August 14, 2016 | Leave a Comment

Be Big School Ready with our Guide

Starting school is a new experience that everyone, child or parent, experience in a different way. No school journey is the same and therefore you sometimes need a helping hand when starting the process. If you have never experienced your child starting school for the first time, then this guide is a quick and easy great read for you.

School being a positive topic of conversation

Some children struggle with change; understandably school transitioning is a difficult time.  However, the process of change can be simple and easier to deal with if they are tackled with early, by making the topic of school a daily or weekly positive conversation within your household through many different activities.

Here are six simple yet useful tips:

  1. Changing their bed time book to their new school’s brochure. Creating excitement and a positive image, just like a bed time story.
  2. Highlighting that their friends from Pre-school or childminders are going to be there, and discuss all the fun things they will be able to play with together. Demonstrating that there isn’t going to be a massive change
  3. Create a game out of their new morning routine: waking up, having breakfast and getting dressed into their new uniform. This means they are practicing their new routine but it is also made fun & exciting
  4. Ask them questions- How do they feel about school? Are there any concerns or worries? & even better, let them ask you questions. But make sure you don’t display signs of nervousness, as they will pick up on that.
  5. Start discussing the school transition early, starting sooner rather than later means the move is less drastic. Plus, it makes the future change easier for both of you to get prepared for and used to.
  6. Look back at old photos of yourself at school or their older siblings- demonstrating that everyone has to go to school and that everyone has fun

Be Prepared

If your child has never attended childcare or pre-school before going to big school, they may struggle with the adjustments of not relying on their parents all the time. To make the adjustments easier, you can focus on and practice the hardest tasks:

  1. Lunch Time- Whether they have packed lunches or canteen, spend time practicing feeding themselves. If they are going to have a lunch box, make lunch at home fun by letting them have their lunch out of their new and exciting lunch boxes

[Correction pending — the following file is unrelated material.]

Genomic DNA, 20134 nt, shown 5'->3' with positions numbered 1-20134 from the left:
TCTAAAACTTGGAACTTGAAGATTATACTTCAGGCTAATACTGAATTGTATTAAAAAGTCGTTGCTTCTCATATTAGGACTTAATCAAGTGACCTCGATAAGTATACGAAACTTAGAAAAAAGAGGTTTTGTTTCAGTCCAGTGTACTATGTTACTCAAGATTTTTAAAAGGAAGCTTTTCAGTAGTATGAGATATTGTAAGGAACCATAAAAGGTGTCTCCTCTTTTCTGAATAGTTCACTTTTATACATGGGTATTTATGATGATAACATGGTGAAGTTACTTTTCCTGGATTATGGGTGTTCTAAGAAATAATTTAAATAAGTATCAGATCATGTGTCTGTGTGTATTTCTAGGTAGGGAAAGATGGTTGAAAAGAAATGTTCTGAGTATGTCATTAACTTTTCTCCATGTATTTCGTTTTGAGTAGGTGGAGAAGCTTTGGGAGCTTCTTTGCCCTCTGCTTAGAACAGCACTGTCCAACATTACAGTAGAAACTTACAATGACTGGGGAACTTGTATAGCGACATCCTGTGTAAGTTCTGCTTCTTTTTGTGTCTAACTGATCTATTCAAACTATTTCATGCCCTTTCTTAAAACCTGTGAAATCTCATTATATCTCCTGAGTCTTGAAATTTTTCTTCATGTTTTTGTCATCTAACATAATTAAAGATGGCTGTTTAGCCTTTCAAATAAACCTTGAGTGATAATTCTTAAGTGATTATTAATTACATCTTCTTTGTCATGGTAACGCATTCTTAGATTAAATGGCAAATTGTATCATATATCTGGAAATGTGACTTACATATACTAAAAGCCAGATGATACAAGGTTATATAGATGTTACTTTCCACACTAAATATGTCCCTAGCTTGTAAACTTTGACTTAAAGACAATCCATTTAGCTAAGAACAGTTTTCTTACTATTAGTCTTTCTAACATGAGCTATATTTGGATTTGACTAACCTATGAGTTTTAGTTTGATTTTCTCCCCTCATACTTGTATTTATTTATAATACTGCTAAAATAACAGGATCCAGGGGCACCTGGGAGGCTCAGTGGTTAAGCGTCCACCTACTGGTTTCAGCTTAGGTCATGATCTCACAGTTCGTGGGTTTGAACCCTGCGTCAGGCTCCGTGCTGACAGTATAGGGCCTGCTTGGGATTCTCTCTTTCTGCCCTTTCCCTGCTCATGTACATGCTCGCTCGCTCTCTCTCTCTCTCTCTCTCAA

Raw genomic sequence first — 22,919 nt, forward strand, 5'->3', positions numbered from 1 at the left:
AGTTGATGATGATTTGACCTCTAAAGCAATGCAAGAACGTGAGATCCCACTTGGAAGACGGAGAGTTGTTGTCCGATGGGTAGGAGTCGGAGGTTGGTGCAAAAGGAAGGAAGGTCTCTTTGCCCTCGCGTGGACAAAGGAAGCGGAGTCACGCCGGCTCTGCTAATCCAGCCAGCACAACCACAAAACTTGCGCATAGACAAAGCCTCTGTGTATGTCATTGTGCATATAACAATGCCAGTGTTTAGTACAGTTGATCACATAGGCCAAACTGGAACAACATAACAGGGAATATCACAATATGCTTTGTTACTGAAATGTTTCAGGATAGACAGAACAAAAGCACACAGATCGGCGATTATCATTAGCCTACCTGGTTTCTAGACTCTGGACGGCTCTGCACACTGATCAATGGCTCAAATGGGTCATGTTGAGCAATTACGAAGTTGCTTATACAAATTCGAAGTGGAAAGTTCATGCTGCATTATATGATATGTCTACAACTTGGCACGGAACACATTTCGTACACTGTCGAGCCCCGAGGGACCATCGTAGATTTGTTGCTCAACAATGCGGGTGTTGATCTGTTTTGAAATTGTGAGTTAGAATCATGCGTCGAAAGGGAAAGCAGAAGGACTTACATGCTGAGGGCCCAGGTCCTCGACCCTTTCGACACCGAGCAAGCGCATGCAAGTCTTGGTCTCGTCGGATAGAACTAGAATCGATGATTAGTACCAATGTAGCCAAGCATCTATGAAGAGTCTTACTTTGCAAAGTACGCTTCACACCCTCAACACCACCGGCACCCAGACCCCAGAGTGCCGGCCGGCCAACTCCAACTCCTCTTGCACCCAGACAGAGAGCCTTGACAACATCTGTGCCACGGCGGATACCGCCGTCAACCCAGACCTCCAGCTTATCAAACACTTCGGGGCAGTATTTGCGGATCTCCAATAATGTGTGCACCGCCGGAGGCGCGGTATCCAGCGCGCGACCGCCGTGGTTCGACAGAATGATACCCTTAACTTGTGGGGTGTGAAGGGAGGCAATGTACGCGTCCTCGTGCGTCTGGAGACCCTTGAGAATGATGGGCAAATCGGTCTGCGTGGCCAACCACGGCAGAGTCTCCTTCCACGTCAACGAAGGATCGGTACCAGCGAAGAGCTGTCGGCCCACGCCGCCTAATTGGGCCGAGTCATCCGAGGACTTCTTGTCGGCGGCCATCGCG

2. Washing & Drying Hands- Make sure to highlight hand washing, school is busy and a rush therefore highlighting hand washing is important as they will very easily forget during the excitement of new friends and lunch time, especially if their mum isn’t nagging them to wash their hands!
  3. Using the Toilet- Spend time practicing the easiest and most efficient way of going to the toilet, e.g. undressing and re-dressing themselves, and wiping correctly
  4. Personal Hygiene- Discussing simple things like using a tissue when they have a runny nose or sneeze and putting their hand over their mouth when they cough. Plus, washing their hands after blowing their nose, sneezing and going to the toilet
  5. Keeping Tidy- Tidying up at the end of the day, or before lunch will be an important part of their first few years at school. Therefore, emphasizing keeping their bedrooms clean or tidying up their toys at the end of the day is an easy way to ease them into cleaning up after themselves at school
  6. Responsibilities- As they get closer to school, you could start giving them little jobs around the house to highlight their importance and also to show them that they will have to help others when at school
  7. Getting Dressed- Learning to get dressed without their parent’s help is very important as they will have physical education some days and therefore will need to be able to get themselves ready quickly.

Therefore, spending time teaching them how to get dressed is very important and can be done when they are practicing their new morning routine (in the section above)

Your own ‘Personal Survival Checklist’ for the weeks ahead

  1. Knowing drop-off and pick-up times
  2. Where the drop-off and pick-up points are
  3. Who is picking up and dropping off your child: if you have a childminder do they know that they are doing school runs, and does your child know who will be picking them up. In the first few weeks, teachers will be very aware of who is picking up and dropping off their pupils. Therefore, its best to also make sure they are aware that multiple different people will be collecting/dropping-off your child.
  4. Do you have all the necessary equipment and uniform- PE Kit, book bag, enough school uniform etc.
  5. Do you know if school canteen is provided or if your child has to take their own lunch? If you have to provide a lunch, do you have a lunch box ready and are you aware of other school children having allergies and therefore are aware of foods you can and cannot pack in their lunchbox.
  6. Is everything name ready? Making sure every piece of uniform and equipment has your child’s surname on it is a great way of making sure nothing of theirs gets lost or taken by another pupil by accident. – this is also a great way of helping your child learn their own name, and can be something you practice over time.
  7. Finally, do you know what day school starts and what time? Some school’s may do half days to settle their pupils in, therefore make sure your work timetable is ready for the first few weeks ahead

What to Expect During the First Few Weeks

Every child reacts differently in their first few weeks, so there are different things you could expect:

  • Influenced by Other Children-